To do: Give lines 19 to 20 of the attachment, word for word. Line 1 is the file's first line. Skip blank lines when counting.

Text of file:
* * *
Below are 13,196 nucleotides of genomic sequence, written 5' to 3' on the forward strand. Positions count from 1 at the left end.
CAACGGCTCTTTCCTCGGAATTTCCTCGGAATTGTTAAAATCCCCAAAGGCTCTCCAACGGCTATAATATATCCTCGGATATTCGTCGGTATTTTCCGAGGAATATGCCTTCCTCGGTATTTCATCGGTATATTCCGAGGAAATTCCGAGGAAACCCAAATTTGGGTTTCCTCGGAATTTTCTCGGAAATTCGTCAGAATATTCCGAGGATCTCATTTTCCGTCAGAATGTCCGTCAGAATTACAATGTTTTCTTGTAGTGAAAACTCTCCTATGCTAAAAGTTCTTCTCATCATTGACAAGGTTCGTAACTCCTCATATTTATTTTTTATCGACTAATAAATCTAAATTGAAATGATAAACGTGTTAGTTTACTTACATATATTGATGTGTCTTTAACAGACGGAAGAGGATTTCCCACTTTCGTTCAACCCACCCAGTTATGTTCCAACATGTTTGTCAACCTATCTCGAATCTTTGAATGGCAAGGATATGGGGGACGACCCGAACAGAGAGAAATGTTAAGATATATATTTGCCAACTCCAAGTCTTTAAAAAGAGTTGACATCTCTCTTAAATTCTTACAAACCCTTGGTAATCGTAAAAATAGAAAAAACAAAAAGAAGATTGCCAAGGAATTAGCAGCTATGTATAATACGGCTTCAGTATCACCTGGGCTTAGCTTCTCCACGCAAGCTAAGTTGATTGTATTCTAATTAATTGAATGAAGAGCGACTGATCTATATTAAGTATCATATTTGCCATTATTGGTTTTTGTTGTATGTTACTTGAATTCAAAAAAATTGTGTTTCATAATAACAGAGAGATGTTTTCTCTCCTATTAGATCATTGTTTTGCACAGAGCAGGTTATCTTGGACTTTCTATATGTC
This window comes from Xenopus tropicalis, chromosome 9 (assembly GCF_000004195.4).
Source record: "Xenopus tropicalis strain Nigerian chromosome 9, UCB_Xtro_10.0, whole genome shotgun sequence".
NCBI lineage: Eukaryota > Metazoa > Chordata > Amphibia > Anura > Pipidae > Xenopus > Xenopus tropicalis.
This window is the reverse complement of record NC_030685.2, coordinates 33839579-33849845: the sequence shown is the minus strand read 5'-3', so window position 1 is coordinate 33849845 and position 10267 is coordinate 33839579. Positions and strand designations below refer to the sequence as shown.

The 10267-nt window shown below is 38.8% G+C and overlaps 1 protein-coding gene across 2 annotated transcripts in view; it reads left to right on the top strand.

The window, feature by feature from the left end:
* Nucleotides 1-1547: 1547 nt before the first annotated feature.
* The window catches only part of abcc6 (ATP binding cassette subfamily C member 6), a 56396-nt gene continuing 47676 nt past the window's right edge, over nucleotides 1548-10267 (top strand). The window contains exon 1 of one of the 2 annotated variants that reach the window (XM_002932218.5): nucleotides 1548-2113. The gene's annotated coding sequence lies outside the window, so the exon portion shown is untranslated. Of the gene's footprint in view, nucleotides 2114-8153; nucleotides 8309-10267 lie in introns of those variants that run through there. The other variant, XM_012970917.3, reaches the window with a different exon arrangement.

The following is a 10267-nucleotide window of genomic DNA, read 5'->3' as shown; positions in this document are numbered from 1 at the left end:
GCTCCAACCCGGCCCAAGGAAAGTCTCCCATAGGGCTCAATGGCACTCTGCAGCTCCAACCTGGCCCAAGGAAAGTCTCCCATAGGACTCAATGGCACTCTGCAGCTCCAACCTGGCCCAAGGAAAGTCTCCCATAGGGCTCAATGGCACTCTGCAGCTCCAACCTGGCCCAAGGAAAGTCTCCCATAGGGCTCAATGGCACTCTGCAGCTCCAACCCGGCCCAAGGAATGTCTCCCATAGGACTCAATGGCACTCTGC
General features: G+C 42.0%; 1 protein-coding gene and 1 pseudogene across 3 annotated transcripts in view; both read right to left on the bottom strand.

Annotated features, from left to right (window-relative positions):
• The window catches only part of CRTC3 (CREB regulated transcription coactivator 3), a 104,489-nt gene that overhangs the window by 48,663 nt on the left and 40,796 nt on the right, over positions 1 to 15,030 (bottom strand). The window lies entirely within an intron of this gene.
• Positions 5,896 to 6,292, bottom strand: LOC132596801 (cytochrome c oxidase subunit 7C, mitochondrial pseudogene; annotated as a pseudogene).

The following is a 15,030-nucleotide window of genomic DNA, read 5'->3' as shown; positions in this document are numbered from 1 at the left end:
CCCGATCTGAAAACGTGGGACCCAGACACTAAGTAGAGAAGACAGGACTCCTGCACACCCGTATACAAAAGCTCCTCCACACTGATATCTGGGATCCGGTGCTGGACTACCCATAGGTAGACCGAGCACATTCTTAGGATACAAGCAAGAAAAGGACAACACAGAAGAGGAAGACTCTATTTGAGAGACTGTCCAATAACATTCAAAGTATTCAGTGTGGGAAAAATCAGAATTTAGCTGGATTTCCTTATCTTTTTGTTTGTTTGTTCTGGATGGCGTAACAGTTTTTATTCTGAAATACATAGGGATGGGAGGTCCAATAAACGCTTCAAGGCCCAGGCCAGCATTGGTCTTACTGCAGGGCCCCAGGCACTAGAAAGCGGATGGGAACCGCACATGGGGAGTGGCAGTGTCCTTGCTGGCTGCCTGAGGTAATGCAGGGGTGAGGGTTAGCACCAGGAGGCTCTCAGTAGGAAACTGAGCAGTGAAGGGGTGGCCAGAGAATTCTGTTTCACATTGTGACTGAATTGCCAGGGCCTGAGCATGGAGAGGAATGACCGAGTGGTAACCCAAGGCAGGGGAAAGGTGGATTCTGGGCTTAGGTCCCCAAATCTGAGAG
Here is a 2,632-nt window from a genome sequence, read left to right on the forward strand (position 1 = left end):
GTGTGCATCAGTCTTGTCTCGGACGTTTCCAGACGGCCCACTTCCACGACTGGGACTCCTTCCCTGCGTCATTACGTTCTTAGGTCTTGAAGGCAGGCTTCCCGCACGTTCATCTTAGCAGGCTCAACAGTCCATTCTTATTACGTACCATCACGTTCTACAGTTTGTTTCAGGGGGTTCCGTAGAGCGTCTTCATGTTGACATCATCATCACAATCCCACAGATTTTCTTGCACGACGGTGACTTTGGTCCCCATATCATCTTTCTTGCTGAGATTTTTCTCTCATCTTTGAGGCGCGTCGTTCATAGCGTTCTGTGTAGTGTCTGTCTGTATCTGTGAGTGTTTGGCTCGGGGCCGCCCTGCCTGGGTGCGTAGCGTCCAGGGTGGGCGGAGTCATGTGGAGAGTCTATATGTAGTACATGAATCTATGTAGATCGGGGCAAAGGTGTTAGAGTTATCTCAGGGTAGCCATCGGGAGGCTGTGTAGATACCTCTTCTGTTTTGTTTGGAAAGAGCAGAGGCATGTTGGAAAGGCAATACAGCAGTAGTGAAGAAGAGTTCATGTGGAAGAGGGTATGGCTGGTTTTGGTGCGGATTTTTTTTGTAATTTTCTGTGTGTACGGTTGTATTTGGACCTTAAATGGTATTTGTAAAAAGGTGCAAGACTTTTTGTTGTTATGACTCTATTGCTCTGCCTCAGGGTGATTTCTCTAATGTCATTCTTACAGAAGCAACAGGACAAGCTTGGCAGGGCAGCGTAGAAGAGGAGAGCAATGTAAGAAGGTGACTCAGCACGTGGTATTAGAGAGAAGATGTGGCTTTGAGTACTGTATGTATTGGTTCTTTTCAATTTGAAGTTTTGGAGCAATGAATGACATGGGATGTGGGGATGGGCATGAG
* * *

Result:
Here is a 2,632-nt window from a genome sequence, read left to right on the forward strand (position 1 = left end):
GTGTGCATCAGTCTTGTCTCGGACGTTTCCAGACGGCCCACTTCCACGACTGGGACTCCTTCCCTGCGTCATTACGTTCTTAGGTCTTGAAGGCAGGCTTCCCGCACGTTCATCTTAGCAGGCTCAACAGTCCATTCTTATTACGTACCATCACGTTCTACAGTTTGTTTCAGGGGGTTCCGTAGAGCGTCTTCATGTTGACATCATCATCACAATCCCACAGATTTTCTTGCACGACGGTGACTTTGGTCCCCATATCATCTTTCTTGCTGAGATTTTTCTCTCATCTTTGAGGCGCGTCGTTCATAGCGTTCTGTGTAGTGTCTGTCTGTATCTGTGAGTGTTTGGCTCGGGGCCGCCCTGCCTGGGTGCGTAGCGTCCAGGGTGGGCGGAGTCATGTGGAGAGTCTATATGTAGTACATGAATCTATGTAGATCGGGGCAAAGGTGTTAGAGTTATCTCAGGGTAGCCATCGGGAGGCTGTGTAGATACCTCTTCTGTTTTGTTTGGAAAGAGCAGAGGCATGTTGGAAAGGCAATACAGCAGTAGTGAAGAAGAGTTCATGTGGAAGAGGGTATGGCTGGTTTTGGTGCGGATTTTTTTTGTAATTTTCTGTGTGTACGGTTGTATTTGGACCTTAAATGGTATTTGTAAAAAGGTGCAAGACTTTTTGTTGTTATGACTCTATTGCTCTGCCTCAGGGTGATTTCTCTAATGTCATTCTTACAGAAGCAACAGGACAAGCTTGGCAGGGCAGCGTAGAAGAGGAGAGCAATGTAAGAAGGTGACTCAGCACGTGGTATTAGAGAGAAGATGTGGCTTTGAGTACTGTATGTATTGGTTCTTTTCAATTTGAAGTTTTGGAGCAATGAATGACATGGGATGTGGGGATGGGCATGAG